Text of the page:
Document Type

Article

Publication Date

3-2021

Keywords

farmer, rancher, mental health, suicide, anxiety, depression, self-blame coping, social support, farm stress

Abstract

Research on the complex relationships of variables contributing to farmer suicide is limited. The purpose of the study was to examine factors associated with suicide risk through the use of standardized instruments measuring psychological (depression, anxiety), social (social support), and contextual factors. A questionnaire was completed by 600 farmers in the Midwestern United States. A multiple linear regression model was used to analyze associations with suicide risk (SBQ-R), including depression (PHQ-9), anxiety (GAD-7), Brief COPE subscales (BC), social support (MSPSS), and select demographic and farming characteristics. The only variable that emerged as having a significant relationship with the natural log-transformed suicide risk score was coping through self-blame. While suicidality is often considered the outcome of mental illness, our findings do not suggest that suicide risk among farmers is related to mental illness, and a further examination of self-blame as a coping strategy is warranted.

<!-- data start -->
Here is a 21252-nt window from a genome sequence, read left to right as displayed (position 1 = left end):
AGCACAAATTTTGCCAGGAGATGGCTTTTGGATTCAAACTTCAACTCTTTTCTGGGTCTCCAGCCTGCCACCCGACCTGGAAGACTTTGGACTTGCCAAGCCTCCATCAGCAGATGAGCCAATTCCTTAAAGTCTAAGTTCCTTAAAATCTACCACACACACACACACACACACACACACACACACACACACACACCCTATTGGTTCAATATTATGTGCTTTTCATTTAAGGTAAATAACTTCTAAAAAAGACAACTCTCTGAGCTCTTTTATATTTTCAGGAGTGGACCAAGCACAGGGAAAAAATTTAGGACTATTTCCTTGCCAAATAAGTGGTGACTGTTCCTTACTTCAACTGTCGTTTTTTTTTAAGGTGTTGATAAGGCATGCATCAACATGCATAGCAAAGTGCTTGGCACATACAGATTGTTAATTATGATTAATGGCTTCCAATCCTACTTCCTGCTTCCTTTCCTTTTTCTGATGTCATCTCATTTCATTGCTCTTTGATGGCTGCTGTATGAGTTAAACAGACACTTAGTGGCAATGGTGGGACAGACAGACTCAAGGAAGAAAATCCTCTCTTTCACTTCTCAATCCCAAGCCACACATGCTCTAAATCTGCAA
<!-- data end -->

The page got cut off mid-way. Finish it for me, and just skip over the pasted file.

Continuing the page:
Publication Title

International Journal of Environmental Research and Public Health

Volume

18

First Page

3563

DOI of Published Version

10.3390/ijerph18073563

Publisher

MDPI

Rights

Copyright © 2021 the Authors

Creative Commons License

Creative Commons Attribution 4.0 License
This work is licensed under a Creative Commons Attribution 4.0 License.

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